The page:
Recent setbacks for social conservative ideals – most particularly on same-sex marriage – have led some to suggest that traditional values are passé. Indeed, some conservatives, in Pat Buchanan’s phrase, are in “a long retreat,” deserted by mainstream corporate America sporting rainbow logos. Some social conservatives are so despondent that they speak about retreating from the public space and into their homes and churches, rediscovering “the monastic temperament” prevalent during the Dark Ages.
This response would be a tragedy for society. For all its limitations, the fundamental values cherished by the religious – notably, family – have never been more important, and more in need of moral assistance. The current progressive cultural wave may itself begin to “overreach” as it moves from the certainty of liberal sentiment to ever more repressive attempts to limit alternative views of the world, including those of the religious.
In the next few years, social conservatives need to engage, but in ways that transcend doctrinal concerns about homosexuality, or even abortion. It has to be made clear that, on its current pace, Western civilization and, increasingly, much of East Asia are headed toward a demographic meltdown as people eschew family formation for the pleasures of singleness or childlessness.
Although sensible for many individuals, the decision to detach from familialism augurs poorly for societies, which will be forced to place enormous burdens on a smaller young generation to support an ever-expanding cadre of retirees. It also frames a spiritual crisis in which people no longer look out for their relatives, but only for themselves, inevitably becoming dependent on government to provide the succor that used to come from families.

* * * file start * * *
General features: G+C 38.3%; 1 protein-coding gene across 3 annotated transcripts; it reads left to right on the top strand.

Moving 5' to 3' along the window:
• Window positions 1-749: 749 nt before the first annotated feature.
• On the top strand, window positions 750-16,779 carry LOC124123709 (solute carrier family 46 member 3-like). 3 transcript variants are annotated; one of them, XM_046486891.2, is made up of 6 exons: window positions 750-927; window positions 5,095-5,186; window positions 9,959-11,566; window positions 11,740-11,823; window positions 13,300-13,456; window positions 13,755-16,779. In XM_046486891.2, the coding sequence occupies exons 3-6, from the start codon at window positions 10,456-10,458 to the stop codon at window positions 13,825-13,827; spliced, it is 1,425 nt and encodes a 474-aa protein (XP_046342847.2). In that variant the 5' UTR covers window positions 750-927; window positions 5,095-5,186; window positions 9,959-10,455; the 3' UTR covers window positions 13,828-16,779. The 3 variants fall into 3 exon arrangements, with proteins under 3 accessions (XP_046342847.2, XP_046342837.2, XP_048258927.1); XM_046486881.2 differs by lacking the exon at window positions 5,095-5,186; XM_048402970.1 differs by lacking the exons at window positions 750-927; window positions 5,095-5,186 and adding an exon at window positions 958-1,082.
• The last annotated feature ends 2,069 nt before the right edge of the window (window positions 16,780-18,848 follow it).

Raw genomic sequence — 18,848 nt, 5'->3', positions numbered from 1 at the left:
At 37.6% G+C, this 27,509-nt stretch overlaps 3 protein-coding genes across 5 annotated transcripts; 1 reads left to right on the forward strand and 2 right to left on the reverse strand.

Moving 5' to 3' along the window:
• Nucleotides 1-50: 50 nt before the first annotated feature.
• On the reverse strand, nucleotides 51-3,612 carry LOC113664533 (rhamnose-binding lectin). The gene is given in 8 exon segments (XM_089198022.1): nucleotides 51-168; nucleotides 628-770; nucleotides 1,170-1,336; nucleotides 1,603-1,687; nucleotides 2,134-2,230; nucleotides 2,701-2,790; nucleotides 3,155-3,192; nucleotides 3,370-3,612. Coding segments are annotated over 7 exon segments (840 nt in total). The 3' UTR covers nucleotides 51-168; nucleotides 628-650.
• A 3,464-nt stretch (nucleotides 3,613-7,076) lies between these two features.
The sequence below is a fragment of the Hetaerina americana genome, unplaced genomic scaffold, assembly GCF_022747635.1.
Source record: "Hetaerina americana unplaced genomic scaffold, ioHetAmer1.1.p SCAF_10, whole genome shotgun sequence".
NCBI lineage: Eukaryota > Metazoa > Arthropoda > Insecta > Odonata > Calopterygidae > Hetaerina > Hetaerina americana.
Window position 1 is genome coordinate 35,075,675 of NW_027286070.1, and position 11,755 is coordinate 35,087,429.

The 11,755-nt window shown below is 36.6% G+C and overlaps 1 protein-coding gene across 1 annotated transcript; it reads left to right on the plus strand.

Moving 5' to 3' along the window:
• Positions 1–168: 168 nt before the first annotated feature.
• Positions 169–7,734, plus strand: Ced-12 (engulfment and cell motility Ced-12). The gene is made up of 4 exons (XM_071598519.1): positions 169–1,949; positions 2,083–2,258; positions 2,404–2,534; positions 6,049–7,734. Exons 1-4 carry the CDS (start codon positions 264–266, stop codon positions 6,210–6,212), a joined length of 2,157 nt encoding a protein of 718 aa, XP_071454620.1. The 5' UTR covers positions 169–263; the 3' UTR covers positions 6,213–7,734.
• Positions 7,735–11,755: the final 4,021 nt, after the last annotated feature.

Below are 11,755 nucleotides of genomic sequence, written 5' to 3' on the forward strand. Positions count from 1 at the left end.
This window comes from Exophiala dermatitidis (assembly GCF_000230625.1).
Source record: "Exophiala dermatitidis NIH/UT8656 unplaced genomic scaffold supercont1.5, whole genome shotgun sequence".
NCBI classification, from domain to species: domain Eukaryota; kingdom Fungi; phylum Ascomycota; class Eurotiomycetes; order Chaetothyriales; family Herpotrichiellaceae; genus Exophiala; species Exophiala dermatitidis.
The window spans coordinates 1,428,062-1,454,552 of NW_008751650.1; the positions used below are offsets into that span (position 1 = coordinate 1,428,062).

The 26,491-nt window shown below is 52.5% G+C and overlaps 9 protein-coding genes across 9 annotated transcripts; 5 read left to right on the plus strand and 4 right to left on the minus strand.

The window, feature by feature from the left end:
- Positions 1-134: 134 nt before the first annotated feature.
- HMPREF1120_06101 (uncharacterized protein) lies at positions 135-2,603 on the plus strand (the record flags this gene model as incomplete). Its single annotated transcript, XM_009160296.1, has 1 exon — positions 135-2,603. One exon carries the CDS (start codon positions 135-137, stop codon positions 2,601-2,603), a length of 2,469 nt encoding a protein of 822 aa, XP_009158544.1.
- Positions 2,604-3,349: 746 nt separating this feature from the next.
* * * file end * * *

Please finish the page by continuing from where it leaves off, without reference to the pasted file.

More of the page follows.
A First Step
Conservatives, in particular, need to give up the idea that the fifties – the era of “Leave it to Beaver” – will ever come back. Too many factors, such as women’s growing role in the workplace and the sexual revolution, have altered reality permanently. Only 45 percent of children live in intact married families, and those who cherish the institution of families have little choice other than to embrace other models, including blended families, single-parent households, as well as same-sex parent households.
Families today, notes demographer Wolfgang Lutz, struggle in an environment dominated by adults and their concerns. Many young grow up without siblings, cousins and the extended family network so critical to humans for much of our history as a species. Religion, which historically has supported families, has declined in most high-income countries, including, to a lesser extent, the United States, notes the Pew Foundation.
Secularization generally works against child-raising. Religious people – Orthodox Jews, practicing Muslims, evangelicals and Mormons – have many more children than their more secular brethren. As author Eric Kauffman puts it, secularism appears to fail to “inspire the commitment to generations past and sacrifices for those yet to come.”
These effects are clearly evident in an increasingly post-Christian Europe; German, Greek, Spanish and Italian birth rates are among the lowest in the world, despite the largely unwelcome presence of hundreds of thousands of mostly poor Africans and Middle Easterners. Phil Longman compares Europe to a woman whose “biological clock is running down. It is not too late to adopt more children, but they won’t look like her.”
Germany, with its ultralow birth rate and rapidly aging population, will need 6 million additional workers by 2025, or 200,000 new migrants every year, to keep its economic engine humming, according to government estimates. It will also require ever higher taxes on a diminishing workforce – expected to shrink by 7 million by 2023 – essentially a “demographic reserve” to pay for retirees.
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SOURCE: The Orange County Register